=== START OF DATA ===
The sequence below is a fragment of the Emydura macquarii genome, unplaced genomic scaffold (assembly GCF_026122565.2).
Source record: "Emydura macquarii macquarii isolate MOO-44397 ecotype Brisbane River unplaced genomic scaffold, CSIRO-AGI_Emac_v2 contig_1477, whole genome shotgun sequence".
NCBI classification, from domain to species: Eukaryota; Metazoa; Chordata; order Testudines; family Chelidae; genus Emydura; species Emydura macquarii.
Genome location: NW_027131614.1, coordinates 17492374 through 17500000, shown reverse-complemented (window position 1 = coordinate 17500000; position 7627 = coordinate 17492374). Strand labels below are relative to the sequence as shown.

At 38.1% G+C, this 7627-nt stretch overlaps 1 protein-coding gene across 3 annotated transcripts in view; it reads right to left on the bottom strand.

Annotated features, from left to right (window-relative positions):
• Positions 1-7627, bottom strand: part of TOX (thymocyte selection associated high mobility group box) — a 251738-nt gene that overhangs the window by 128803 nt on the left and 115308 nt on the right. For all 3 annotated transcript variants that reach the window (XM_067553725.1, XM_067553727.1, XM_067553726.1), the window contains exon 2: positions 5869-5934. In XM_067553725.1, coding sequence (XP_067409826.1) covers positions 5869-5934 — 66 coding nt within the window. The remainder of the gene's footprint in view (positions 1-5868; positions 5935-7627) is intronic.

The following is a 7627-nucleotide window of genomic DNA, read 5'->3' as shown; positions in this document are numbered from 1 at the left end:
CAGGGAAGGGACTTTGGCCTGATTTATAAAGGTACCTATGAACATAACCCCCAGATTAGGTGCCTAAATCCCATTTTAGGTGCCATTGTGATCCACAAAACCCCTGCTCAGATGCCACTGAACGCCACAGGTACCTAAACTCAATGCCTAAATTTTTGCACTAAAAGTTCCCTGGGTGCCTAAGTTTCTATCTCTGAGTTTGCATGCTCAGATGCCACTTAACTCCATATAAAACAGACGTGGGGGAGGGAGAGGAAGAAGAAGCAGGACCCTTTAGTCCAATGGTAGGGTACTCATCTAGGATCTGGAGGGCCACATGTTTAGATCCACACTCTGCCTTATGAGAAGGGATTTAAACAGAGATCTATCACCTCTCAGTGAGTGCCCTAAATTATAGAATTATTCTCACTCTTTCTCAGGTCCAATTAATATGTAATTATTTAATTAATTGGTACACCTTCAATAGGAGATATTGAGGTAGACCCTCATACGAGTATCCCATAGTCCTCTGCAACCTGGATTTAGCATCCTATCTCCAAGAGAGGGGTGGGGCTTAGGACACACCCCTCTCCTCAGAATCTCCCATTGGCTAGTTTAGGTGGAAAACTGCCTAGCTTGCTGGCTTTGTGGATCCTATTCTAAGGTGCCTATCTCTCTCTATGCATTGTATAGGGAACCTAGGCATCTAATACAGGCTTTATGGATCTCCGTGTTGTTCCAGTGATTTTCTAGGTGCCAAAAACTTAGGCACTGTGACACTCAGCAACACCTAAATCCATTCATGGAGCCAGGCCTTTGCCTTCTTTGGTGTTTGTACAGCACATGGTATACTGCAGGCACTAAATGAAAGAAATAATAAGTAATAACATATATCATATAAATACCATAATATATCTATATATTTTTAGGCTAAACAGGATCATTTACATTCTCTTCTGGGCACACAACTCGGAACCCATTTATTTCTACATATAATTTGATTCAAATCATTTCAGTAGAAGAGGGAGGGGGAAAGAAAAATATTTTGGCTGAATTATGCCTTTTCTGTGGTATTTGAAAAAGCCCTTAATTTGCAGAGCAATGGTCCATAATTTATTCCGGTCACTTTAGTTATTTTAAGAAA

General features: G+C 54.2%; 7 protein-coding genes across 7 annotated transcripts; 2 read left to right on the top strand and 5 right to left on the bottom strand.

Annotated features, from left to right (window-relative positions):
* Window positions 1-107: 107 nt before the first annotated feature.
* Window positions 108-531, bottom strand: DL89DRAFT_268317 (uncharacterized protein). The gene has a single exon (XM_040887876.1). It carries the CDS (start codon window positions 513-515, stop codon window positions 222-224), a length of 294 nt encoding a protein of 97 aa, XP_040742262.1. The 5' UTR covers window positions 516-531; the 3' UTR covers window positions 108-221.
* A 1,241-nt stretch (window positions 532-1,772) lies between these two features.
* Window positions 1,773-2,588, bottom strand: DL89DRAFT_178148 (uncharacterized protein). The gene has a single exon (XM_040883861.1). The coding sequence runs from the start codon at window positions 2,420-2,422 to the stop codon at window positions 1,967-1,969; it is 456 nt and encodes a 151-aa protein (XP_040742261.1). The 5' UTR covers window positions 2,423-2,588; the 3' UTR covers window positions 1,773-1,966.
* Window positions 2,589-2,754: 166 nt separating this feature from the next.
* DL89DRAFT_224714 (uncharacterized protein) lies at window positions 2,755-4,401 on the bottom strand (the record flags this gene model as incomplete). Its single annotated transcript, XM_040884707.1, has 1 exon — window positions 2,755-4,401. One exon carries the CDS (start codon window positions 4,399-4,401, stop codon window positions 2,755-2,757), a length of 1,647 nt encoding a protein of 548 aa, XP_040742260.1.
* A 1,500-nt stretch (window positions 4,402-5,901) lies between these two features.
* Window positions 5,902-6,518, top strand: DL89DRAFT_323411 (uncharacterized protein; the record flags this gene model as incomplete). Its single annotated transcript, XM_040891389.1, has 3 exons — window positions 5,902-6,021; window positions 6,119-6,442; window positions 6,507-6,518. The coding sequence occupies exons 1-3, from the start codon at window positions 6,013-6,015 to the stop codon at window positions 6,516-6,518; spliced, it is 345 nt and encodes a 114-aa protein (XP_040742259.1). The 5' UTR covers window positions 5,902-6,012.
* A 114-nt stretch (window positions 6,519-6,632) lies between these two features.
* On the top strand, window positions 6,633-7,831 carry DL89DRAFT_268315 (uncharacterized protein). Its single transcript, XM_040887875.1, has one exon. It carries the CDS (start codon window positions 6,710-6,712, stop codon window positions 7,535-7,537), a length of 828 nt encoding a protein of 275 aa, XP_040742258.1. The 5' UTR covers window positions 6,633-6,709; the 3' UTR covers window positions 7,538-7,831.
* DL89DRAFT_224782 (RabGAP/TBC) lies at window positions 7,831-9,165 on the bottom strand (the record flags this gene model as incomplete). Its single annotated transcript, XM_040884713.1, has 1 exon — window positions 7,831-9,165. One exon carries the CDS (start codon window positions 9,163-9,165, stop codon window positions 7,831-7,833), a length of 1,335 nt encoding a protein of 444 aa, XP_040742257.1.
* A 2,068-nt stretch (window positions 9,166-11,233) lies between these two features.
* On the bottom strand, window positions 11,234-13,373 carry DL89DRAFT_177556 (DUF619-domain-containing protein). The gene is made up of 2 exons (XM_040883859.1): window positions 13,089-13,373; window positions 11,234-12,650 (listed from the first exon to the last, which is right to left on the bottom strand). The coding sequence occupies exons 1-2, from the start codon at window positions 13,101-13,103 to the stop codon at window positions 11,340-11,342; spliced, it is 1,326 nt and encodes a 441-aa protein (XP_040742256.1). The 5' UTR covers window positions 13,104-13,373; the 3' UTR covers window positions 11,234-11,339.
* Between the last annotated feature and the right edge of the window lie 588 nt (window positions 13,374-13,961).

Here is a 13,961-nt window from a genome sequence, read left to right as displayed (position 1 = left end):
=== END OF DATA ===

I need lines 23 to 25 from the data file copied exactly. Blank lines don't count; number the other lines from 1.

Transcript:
* A 2,068-nt stretch (window positions 9,166-11,233) lies between these two features.
* On the bottom strand, window positions 11,234-13,373 carry DL89DRAFT_177556 (DUF619-domain-containing protein). The gene is made up of 2 exons (XM_040883859.1): window positions 13,089-13,373; window positions 11,234-12,650 (listed from the first exon to the last, which is right to left on the bottom strand). The coding sequence occupies exons 1-2, from the start codon at window positions 13,101-13,103 to the stop codon at window positions 11,340-11,342; spliced, it is 1,326 nt and encodes a 441-aa protein (XP_040742256.1). The 5' UTR covers window positions 13,104-13,373; the 3' UTR covers window positions 11,234-11,339.
* Between the last annotated feature and the right edge of the window lie 588 nt (window positions 13,374-13,961).